The prevalence of necrotizing fasciitis is increasing owing to a larger population of patients with immune deficiency, including HIV infection, diabetes, organ transplantation, cancer, alcoholism, and chronic liver or renal disease. Intravenous drug abusers particularly are at risk for developing necrotizing fasciitis in the upper extremity. Necrotizing fasciitis is classified into four categories according to the causative microorganism. Type 1 necrotizing fasciitis is a polymicrobial infection with both aerobic and anaerobic bacteria occurring in individuals with chronic diseases. Type 2 necrotizing fasciitis is usually a monomicrobial infection with group A β-hemolytic streptococcus. It can affect people at any age and with no preexisting medical condition. Type 3 necrotizing fasciitis is an infection with a gram-negative monomicrobial infection with a marine-related organism or Clostridium species and is most prevalent in patients suffering from liver cirrhosis and alcoholism. Type 4 necrotizing fasciitis is a fungal infection usually affecting immunocompromised patients.
Early surgical intervention has been associated with improved survival. The current recommendation is wide, extensive débridement of all tissues that can be easily elevated off the fascia with gentle pressure, a characteristic of necrotic and poorly perfused tissue. Hyperbaric oxygen may be a useful adjunctive therapy. Today the reported mortality rate ranges from 22% to 30%, although some studies still report a mortality rate as high as 80%. High mortality rate is directly related to delayed diagnosis, as well as the type of necrotizing fasciitis. Common causes of death are sepsis, respiratory failure, renal failure, and multiorgan failure.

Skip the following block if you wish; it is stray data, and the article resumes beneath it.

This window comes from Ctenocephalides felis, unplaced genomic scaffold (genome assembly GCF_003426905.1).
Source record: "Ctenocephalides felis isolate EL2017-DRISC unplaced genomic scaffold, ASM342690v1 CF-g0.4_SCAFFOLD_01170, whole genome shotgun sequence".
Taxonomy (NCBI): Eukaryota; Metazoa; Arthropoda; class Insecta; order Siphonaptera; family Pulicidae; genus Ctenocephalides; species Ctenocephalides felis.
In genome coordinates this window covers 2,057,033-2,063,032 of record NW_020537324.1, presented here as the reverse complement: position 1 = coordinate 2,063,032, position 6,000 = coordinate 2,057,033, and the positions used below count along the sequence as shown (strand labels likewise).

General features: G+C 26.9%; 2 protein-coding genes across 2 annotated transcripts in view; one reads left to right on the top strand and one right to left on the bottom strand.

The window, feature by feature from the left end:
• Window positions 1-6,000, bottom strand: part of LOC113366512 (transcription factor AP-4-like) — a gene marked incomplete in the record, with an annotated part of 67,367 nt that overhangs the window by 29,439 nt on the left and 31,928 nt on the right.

The diagnosis of necrotizing fasciitis is difficult on radiographs because only 13% of patients present with soft tissue gas. Computed tomography demonstrates induration of the subcutaneous fat, but when there is fluid and gas dissecting along the fascial planes, the diagnosis is apparent. Magnetic resonance imaging is the preferred modality for diagnosis, but it should not delay treatment if it is not readily available. The early findings of necrotizing fasciitis are similar to cellulitis ( Fig. 17-3 ). On T1-weighted images, necrotizing fasciitis is depicted by areas of soft tissue edema and enhancement with administration of intravenous gadolinium. Infected deep and intramuscular fascia is characterized by increased signal intensity on both sides of the fascia on fluid-sensitive images, representing purulent perifascial fluid (liquefaction necrosis) and edema, and this finding is not typical of uncomplicated cellulitis. The appearance of a thickened fascia greater than 3 mm thick should increase the index of suspicion ( Fig. 17-4 ). Early in the disease there is enhancement of the deep fascia, but as necrosis progresses, diminished enhancement of the fascia is observed. Low signal intensity on fat-saturated T2-weighted images is characteristic of necrotizing fasciitis, indicating formation of gas ( Fig. 17-5 ). Bandlike edema in the periphery of adjacent muscles indicates progressive disease. Loculation into an abscess indicates progression of the disease. A lack of fascial enhancement is associated with frank necrosis and is a manifestation of advanced necrotizing fasciitis, characteristically involving three or more compartments in the affected extremity.